A recent trend that has caught up with today's generation is music. It is nowadays the 'in' thing to have musical inclinations, and such people are frequently the centre of all attraction in peer groups. No surprise then, that we see most people spending a large amount of their time listening to music. With the advent of the MP3 format, the good old casette player is out, and what we have today are smart, sleek MP3 players that are as small as matchboxes, and can store songs equivalent to hundreds of casettes.
Evidently, the mobile industry has noticed this and come up with its riposte to music players - music phones. And I must admit, they have actually done a great job! In fact, today many of us contemplate having a personal music player, and are unable to decide whether to go for a dedicated MP3 player or buy a phone that can play MP3 songs.
So, how does one decide? Let's look a few aspects regarding music players.
1. Sound quality : Till recently, the most important edge that an MP3 player had over a music-enabled phone was the sound quality. The sound quality of an MP3 phone never came even close to a dedicated MP3 player like an iPod. However, today, with the advent of music-branded phones like the Walkman series by Sony Ericsson and XpressMusic by Nokia, this gap is rapidly closing. Most music-enabled phones in the market today can be a decent substitue for a music player, and in some cases like Walkman or MotoRokr, can actually rival an iPod in terms of sound quality. No doubt, most audiophiles would swear by their iPod - undoubtedly the best music player currently available. But that's why they are called audiophiles - they are so obsessed with technical terms like acoustics and sound clarity, that they fail to really appreciate music. They tend to forget that the objective of buying a music player is to listen to music, and not to get tangled in acoustic jargon.
While I certainly do accept that an iPod does give a (slightly) better listening experience than a phone, the sound quality of most phones today is fairly acceptable, and in some cases excellent. Hence, I conclude that this advantage that an MP3 player had over a phone is now nullified.
Score : MP3 Player - 0, Music phone - 0
2. Screen : Many of the MP3 players in the market (Read iPod Shuffle) lack a screen for viewing the song list. The only way is to manually scroll through the songs one by one, till you reach the song of your choice. What is the point if you can store several hundred songs in your player, but can't play one specific song of your choice at any point of time? In comparison, even the cheapest music phone has a screen where one can see a list of all the songs, and select the one that he wants to listen to. MP3 players with screens are available, but most of them are slightly on the expensive side - the iPod Nano costs nearly 7000 bucks.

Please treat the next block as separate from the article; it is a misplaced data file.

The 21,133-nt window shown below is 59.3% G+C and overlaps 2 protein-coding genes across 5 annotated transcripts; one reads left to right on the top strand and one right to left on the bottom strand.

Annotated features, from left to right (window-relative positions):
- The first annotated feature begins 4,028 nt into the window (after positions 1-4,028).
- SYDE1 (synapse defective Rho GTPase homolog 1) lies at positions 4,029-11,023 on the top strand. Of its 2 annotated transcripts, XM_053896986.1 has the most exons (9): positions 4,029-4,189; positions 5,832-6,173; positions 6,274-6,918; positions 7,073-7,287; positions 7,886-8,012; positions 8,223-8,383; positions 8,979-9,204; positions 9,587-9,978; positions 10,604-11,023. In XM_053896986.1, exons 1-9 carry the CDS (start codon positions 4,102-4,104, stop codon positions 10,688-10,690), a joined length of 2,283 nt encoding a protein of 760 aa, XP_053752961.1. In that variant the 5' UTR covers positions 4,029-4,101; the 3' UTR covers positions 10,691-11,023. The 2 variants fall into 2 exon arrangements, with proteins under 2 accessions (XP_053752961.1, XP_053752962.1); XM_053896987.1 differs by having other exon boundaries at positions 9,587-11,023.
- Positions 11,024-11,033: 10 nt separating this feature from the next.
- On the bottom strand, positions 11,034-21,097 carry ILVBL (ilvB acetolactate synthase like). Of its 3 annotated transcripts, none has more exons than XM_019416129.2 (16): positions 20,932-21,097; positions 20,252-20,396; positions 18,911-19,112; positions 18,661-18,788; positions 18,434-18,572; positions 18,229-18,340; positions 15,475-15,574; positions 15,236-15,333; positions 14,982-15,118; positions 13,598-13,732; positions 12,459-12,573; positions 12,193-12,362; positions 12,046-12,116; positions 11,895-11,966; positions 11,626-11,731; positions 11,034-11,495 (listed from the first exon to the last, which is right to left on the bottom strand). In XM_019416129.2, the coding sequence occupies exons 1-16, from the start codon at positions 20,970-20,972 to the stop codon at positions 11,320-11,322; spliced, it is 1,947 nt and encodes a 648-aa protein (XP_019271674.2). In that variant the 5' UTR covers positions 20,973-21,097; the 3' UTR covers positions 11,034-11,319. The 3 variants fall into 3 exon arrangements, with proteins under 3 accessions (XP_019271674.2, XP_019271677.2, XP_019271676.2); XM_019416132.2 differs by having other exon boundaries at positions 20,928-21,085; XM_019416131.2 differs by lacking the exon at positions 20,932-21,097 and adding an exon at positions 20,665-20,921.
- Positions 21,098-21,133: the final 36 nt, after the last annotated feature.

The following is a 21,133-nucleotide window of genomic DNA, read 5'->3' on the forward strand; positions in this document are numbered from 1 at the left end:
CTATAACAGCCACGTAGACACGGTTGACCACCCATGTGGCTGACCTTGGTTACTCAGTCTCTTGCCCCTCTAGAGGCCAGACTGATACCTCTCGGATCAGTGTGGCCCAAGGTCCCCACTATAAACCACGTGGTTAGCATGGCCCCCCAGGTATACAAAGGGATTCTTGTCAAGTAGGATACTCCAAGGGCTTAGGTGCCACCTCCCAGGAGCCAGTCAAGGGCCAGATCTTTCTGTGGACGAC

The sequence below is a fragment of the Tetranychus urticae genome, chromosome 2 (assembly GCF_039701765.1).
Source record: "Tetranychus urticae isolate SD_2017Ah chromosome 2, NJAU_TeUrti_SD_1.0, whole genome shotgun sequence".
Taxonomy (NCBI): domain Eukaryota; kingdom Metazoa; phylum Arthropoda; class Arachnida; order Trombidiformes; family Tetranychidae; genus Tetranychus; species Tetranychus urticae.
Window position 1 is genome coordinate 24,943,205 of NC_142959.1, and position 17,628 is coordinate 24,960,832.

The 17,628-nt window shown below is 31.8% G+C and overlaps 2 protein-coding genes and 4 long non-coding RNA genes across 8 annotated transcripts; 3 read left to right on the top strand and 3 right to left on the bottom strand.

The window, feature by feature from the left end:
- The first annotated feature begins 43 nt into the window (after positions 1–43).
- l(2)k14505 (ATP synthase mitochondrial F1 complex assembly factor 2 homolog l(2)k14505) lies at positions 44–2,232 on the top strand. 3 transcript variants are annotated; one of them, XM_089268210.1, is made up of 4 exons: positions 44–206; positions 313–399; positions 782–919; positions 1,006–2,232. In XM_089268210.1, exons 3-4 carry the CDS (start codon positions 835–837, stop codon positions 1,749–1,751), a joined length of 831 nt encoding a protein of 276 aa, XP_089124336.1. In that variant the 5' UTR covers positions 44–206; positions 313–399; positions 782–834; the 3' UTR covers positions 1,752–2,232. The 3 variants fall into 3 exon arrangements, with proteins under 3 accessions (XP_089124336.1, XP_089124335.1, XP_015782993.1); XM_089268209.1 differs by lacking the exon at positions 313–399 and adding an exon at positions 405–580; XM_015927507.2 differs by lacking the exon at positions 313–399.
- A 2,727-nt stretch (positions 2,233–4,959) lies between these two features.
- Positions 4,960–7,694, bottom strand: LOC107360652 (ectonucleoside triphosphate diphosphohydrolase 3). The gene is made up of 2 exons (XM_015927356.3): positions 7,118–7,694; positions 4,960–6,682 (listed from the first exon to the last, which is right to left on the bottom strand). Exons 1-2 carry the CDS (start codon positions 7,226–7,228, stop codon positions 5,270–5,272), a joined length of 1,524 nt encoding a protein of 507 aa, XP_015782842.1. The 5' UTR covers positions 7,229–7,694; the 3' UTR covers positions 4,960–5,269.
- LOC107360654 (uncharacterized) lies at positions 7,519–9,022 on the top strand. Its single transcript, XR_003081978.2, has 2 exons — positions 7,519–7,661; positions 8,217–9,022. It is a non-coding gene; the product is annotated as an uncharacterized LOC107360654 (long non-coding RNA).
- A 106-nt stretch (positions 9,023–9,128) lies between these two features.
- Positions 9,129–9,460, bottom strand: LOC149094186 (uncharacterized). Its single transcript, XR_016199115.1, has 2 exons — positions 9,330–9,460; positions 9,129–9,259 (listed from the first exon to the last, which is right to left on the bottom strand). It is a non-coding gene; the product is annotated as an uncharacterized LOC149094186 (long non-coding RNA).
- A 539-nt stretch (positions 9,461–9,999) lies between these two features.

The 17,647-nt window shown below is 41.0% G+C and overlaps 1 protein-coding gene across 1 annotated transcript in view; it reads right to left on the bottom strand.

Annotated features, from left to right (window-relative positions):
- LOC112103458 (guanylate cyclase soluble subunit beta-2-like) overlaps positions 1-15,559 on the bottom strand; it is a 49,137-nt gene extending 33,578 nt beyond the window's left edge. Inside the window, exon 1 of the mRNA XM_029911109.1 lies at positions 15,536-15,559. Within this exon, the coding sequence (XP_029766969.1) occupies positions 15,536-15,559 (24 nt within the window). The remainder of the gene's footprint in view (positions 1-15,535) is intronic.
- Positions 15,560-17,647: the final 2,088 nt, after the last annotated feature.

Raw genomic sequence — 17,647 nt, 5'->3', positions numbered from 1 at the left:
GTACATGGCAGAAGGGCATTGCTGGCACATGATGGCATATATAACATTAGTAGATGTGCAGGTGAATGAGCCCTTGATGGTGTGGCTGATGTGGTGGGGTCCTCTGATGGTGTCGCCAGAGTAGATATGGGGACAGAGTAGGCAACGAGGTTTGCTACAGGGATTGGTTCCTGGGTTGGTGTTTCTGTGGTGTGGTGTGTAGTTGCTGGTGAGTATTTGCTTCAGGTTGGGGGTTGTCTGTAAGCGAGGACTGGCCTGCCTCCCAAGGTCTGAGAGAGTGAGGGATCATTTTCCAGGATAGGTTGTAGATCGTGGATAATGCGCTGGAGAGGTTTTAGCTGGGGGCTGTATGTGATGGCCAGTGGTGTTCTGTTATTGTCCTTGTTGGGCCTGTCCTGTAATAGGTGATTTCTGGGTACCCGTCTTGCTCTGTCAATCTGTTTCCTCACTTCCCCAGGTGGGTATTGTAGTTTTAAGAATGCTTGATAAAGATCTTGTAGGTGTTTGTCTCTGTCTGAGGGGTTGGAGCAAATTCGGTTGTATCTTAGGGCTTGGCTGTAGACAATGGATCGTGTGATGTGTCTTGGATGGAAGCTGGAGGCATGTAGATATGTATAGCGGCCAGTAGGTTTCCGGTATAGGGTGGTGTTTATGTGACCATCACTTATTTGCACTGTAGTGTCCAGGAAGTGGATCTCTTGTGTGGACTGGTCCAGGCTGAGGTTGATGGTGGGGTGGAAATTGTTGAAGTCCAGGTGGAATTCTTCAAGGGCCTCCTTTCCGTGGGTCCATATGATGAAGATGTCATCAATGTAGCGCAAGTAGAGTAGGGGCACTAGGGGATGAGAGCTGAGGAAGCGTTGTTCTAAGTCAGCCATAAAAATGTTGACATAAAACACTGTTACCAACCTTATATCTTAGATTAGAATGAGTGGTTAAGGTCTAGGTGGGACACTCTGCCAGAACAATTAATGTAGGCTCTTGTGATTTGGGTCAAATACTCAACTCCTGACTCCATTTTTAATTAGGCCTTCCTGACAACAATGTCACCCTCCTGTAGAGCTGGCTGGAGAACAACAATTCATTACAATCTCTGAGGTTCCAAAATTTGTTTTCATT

An additional advantage of a screen is that it enables you to create new playlists, sorting playlists by album/singer/title, changing equalizer setting. Thus the phone wins here as well. Score : MP3 Player - 0, Music phone - 1
3. Charging : This is a point that is frequently missed by most buyers before buying a music player - most music players need to be charged via the PC USB port, so the only way you can charge the player is by connecting it to a PC. A mobile phone can be charged anytime by connecting it to a electric point - and you charge your mobile phone regularly anyway, so charging is not a concern for phones. Score : MP3 Player 0, Music phone - 2.
4. Memory capacity : Okay here's a point where MP3 players win by a huge margin - the 2GB or 4 GB available in music phones is peanuts compared to the 80GB monster called iPod Classic. However, a word of caution here : 80GB is actually overkill. A player with a capacity of 80 GB can actually store 16000 songs at good quality (128Kbps), and I bet you don't have so many songs to fill up the player. A phone with a 2GB card is sufficient for storing around 400 songs - a decent count. 400 songs, assuming each song to be of around 5 minutes, would mean a listening time of around 2000 minutes. That's more than sufficient, unless you have absolutely no work to do from morning till evening. Moreover, technology is fast working on building larger memory cards, and it won't be uncommon to see 8GB memory cards by the end of this year. Anyway, I'll grudgingly give the MP3 players a point here. Score : MP3 Player - 1, Music phone - 2.
5. Convenience of carrying : Ah this is one thing which I have always believed - Why do you want to carry two gadgets in your pocket, when you can do with just one? You carry a cell phone to office/college, so with a music-enabled phone, you will be carrying a music player wherever you go. Score : MP3 Player 1, Music phone - 3.
6. Cost: This is surely an important issue - Will buying a music phone be cheaper than having a phone and a MP3 player? Doubtful. But the difference in price is going to be very less - An entry-level music phone would cost under 5000, and with a 2GB memory card, will end up costing around 5500. An iPod Nano with a video screen costs Rs. 6900. Decide for yourself.
**Final Score : MP3 Player 1, Music phone - 4.**
So what do we see? If you are a person who is particular about avoiding unnecessary expenses, it makes a lot of sense to buy a entry-level music phone like a Sony Ericsson W200i or a Nokia 3110 Classic or even the upcoming MotoYuva W230, rather than a dedicated MP3 player. On the other hand if you are Mr. Moneybags with tons of cash to spend, you may look at mid-range music phones like the SE W810i or Nokia N70 music edition. Either way, the music phones defeat the MP3 players by a HUGE margin.. So